"First, courts have found... that insurance companies should not be compensated merely because conflicting claims to the proceeds have arisen during the normal course of business." [Unum Life Ins. Co. of Am. v. Kelling, 170 F.Supp.2d 792, 794] (citing [Sun Life Assur. Co. of Canada v. Thomas, 735 F.Supp. 730, 732]; Prudential v. Baton Rouge, 537 F.Supp. 1147, 1150-51 (M.D. Ga. 1982); Minnesota Mut. Life Ins. Co. v. Gustafson, 415 F.Supp. 615, 617-19 (N.D. 111. 1976)). Second, courts have declined to follow the general rule where the stakeholder is an insurance company, reasoning that "insurance companies, by definition, are interested stakeholders and that filing of the interpleader action immunizes the company from further liability under the contested policy." Id. (citing Prudential, 537 F.Supp. at 1150-51; Western Life Ins. Co. v. Nanney, 290 F.Supp. 687, 688 (E.D. Term. 1968); Cogan v. United States, 659 F.Supp. 353, 354 (S.D.Miss. 1987)). Lastly, "some courts have exempted insurance companies from the general rule based on the policy argument that such an award [would] senselessly deplete the fund that is the subject of the preservation through the interpleader." Id. at 795 (citing Paul Revere Life Ins. Co. v. Riddle, 222 F.Supp. 867, 868 (E.D. Term. 1963); Metro. Life Ins. Co. v. Jordan, 221 F.Supp. 842, 844 (W.D. N.C. 1963); Hunter v. Fed. Life Ins. Co., 111 F.2d 551, 556 (8th Cir. 1940); Trustees of Directors Guild of Am. Producer Pension Benefit Plans v. Tise, 234 F.3d 415, 426 (9th Cir. 2000)).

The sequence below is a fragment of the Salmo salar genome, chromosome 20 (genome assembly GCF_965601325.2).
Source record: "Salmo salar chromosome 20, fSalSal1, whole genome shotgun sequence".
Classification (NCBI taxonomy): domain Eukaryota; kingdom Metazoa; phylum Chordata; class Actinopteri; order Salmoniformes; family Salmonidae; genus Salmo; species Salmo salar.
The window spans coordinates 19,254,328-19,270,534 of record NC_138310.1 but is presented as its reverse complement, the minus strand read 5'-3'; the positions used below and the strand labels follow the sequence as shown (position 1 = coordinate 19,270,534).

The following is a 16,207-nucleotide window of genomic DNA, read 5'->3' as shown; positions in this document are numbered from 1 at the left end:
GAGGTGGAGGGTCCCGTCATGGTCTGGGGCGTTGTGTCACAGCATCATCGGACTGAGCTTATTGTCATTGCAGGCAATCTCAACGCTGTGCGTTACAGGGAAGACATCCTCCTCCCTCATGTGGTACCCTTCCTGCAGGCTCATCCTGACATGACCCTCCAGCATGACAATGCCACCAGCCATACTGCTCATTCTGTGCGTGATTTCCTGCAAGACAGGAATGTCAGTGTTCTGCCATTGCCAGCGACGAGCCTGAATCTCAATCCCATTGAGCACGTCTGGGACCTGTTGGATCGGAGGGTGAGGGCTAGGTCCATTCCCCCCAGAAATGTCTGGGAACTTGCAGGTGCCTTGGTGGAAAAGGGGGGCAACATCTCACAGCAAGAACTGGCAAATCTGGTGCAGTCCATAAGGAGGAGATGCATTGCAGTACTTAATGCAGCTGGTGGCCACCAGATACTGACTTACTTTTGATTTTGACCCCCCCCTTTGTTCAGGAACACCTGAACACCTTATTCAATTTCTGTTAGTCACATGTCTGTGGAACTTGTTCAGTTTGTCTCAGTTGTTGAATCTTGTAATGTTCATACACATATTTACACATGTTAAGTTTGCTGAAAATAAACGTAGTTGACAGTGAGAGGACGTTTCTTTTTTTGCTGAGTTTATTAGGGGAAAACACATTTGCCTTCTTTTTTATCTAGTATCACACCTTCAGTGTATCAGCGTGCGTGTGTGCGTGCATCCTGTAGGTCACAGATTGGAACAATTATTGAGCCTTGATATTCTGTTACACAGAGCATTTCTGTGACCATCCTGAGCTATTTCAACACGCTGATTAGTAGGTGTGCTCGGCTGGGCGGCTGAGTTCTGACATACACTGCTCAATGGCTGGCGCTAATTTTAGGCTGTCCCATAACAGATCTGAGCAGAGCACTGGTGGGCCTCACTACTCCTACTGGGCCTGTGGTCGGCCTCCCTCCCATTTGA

Allstate Life Ins. Co. v. Shaw, 2016 WL 1640461, at *6 (E.D. Mich. 2016).

         The district court determined all three reasons counseled against an award of attorneys' fees and costs to the insurance company. The interpleader action at issue fell within the ordinary course of business for a life insurance company, and the company was "capable of allocating such costs among its policyholders." Id. Further, the death benefits at issue amounted to $25, 000, and the court found any claim for attorneys' fees "would seriously deplete the amount available under the terms of the policy to the rightful beneficiary." Id.

         Similarly, the present action falls within the ordinary course of business for Hartford. Hartford gains a substantial benefit from the interpleader action: no liability for distributing the Plan Benefits. Lastly, the Plan Benefits amount to only $22, 739.94, and any award of attorneys' fees would seriously deplete the amount left available to the rightful beneficiary. Accordingly, the Court will deny Hartford's request for attorneys' fees and costs.

         IT IS HEREBY ORDERED that Hartford's Motion to Dismiss and Discharge Liability and for an Award of Attorneys' Fees (Doc. 23) is GRANTED in part an DENIED in part:

         1. Hartford is dismissed and discharged from this interpleader action.

         2. Defendants Hill and Lecou are enjoined from initiating any action against Hartford for ...